Evolution of a minimal cell
A bacterial genome, trimmed down to the barest minimum required for survival, teaches us what is life.
Happy Friday! As you wrap up your week, here is something to inspire and energize you to push through the last hours of work before unwinding into a relaxing weekend.
Today, from the Twitter archives, I picked an interesting story I wrote in July 2023 that unexpectedly went viral. The post reached >4 million views with >7000 reposts and >23000 likes—very unusual for a Twitter post on a scientific article to gather such attention.
Once in a while, I question myself if I am spending too much of my time on things that I am not well-qualified to do so and probably no one cares about. When that happens, I go back and revisit posts like the one below to remind myself that there are people around who care, enjoy, admire, and importantly, learn from things I write on the internet.
From the Twitter archives
Posted on Twitter in July 2023
A mind-blowing paper has come out today in Nature
In 2016, JC Venter Institute scientists trimmed a bacterial genome to its barest minimum required for life to synthesize what they called a "minimal genome".
Today, a group of scientists from Indiana University reports how that minimal genome evolved over 2000 generations in comparison to the non-minimal genome.
The authors found that even when you reduce a bacterial genome to its absolute minimum where every nucleotide matters, the genome undergoes mutational events generation after generation as much as the non-minimal genome. One simply cannot stop the evolution.
Just over 300 days of evolution (equivalent to 40,000 years in humans) the minimal cell has gained everything it lacked in fitness on day one in comparison to the non-minimal cell.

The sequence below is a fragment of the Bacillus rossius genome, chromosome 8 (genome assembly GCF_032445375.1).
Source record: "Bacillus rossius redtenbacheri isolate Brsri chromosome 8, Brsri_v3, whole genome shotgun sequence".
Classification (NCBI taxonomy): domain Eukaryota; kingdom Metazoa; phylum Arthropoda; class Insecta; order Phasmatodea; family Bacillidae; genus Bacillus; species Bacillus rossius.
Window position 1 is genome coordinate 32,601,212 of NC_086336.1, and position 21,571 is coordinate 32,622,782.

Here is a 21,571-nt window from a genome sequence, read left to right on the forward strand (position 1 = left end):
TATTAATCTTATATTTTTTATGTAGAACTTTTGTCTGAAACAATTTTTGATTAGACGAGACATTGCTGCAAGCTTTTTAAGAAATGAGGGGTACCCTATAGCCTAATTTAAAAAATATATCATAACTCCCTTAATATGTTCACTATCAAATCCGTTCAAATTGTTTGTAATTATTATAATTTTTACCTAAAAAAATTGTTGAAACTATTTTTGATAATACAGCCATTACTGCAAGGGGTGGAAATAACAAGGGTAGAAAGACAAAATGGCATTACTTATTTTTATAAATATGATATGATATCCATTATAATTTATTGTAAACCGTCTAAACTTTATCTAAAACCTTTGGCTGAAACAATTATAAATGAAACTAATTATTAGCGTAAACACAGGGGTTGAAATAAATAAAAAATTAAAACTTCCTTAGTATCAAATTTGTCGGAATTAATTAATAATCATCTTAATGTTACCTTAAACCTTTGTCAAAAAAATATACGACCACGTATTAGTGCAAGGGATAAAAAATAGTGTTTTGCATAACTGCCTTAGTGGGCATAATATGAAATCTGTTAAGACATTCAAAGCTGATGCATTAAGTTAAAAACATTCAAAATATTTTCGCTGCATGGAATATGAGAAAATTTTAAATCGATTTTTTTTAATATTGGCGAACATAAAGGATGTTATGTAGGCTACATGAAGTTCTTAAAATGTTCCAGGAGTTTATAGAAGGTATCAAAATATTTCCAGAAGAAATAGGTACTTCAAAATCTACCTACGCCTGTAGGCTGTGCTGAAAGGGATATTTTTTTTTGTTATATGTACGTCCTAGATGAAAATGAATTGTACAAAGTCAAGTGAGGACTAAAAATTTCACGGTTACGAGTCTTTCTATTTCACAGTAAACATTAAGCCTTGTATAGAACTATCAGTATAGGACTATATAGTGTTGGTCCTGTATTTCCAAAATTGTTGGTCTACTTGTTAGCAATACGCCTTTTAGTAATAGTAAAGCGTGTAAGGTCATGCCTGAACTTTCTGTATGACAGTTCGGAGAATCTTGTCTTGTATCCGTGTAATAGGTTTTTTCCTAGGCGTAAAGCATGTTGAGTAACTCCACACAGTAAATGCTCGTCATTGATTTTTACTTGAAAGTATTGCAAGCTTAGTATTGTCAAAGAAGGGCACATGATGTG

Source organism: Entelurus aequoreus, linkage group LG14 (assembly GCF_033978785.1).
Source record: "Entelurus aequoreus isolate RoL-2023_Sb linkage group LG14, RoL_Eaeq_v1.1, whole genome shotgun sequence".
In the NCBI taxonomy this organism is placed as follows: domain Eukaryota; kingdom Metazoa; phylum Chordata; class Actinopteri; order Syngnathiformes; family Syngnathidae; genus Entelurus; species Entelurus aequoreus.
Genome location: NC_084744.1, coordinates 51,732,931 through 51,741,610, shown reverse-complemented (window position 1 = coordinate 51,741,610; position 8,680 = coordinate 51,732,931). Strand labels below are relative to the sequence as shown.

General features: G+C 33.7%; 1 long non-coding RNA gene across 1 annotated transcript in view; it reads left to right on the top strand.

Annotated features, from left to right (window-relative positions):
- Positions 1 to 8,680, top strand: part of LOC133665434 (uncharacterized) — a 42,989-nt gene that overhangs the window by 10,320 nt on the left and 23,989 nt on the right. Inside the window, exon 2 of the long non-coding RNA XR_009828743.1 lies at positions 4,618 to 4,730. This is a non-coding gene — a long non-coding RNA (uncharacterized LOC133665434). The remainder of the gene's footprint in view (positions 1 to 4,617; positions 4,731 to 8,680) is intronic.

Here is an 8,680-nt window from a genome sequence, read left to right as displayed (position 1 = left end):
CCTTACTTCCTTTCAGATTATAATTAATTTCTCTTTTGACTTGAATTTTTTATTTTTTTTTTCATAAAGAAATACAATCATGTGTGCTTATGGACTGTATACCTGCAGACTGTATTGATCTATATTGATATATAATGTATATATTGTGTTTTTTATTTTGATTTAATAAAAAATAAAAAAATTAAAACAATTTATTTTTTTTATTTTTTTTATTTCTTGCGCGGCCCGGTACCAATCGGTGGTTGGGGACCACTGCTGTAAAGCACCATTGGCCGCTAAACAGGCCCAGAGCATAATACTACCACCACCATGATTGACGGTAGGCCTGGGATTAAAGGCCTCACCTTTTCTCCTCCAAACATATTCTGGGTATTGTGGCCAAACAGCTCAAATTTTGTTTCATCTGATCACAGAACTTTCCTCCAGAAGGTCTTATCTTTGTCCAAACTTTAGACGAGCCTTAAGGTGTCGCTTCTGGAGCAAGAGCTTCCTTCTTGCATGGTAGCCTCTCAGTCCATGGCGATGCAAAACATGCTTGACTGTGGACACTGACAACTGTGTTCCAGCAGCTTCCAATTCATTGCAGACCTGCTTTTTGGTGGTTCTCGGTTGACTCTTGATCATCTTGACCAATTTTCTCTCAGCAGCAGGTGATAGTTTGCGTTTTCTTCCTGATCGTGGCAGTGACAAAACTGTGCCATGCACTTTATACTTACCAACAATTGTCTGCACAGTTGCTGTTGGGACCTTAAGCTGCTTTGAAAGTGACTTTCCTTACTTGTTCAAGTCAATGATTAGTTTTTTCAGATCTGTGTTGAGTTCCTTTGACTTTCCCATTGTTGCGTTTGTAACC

When comparing the evolved traits between the minimal and non-minimal cells, the scientists found something striking. The evolutionary process increased the cell size of non-minimal cells but not that of the minimal cell. But that is not the striking part.
The scientists were able to identify the key mutation that resulted in cell size evolution. And it turned out that the mutation that helped the non-minimal cells to grow bigger is the same that helped the minimal cells to stay smaller. Growing bigger had a survival advantage for non-minimal cells and not growing bigger had a survival advantage for minimal cells. So, the mutation had a context-dependent effect. This just demonstrates that the evolutionary effects on traits have no absolute direction. All that matters is what is beneficial for the organism's survival.
The conclusion of the paper is metaphorically a quote1 from the Jurassic Park movie:
“Listen, if there’s one thing the history of evolution has taught us is that life will not be contained. Life breaks free. It expands to new territories, and it crashes through barriers painfully, maybe even dangerously, but . . . life finds a way"